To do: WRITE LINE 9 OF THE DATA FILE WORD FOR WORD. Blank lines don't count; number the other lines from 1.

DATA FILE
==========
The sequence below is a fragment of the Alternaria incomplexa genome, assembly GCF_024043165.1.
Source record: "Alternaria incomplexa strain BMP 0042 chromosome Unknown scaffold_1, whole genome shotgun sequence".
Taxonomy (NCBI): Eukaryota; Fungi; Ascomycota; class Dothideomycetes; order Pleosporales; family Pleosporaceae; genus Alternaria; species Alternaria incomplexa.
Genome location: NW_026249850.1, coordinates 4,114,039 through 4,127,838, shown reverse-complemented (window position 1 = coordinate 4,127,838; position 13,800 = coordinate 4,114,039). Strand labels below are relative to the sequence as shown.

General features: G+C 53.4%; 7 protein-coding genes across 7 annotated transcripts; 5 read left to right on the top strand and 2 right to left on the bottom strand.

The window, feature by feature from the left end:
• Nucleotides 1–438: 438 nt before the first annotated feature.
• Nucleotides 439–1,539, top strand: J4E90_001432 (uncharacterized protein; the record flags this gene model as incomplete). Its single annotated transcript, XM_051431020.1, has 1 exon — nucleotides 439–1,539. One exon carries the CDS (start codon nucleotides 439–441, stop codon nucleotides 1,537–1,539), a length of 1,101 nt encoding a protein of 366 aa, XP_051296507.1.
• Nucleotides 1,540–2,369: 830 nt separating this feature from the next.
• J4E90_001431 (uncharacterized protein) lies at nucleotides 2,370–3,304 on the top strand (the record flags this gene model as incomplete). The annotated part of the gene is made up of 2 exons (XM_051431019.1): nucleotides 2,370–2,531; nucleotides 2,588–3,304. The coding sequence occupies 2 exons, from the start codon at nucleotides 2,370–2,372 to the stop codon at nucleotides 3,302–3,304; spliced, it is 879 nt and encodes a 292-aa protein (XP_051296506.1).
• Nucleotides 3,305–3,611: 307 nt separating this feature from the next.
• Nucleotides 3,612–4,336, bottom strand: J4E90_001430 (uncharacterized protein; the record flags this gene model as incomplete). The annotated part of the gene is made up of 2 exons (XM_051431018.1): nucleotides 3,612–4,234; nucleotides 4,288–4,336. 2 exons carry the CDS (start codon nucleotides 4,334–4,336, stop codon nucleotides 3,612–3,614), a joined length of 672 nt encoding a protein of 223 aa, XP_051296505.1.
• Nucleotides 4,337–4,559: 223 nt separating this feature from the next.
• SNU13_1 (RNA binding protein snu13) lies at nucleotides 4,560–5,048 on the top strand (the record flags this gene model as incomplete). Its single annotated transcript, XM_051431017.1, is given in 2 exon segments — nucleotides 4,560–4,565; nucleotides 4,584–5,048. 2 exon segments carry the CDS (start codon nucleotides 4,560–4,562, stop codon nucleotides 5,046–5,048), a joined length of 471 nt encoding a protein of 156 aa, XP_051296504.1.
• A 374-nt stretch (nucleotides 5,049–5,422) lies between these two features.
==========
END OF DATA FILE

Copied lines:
• Nucleotides 1,540–2,369: 830 nt separating this feature from the next.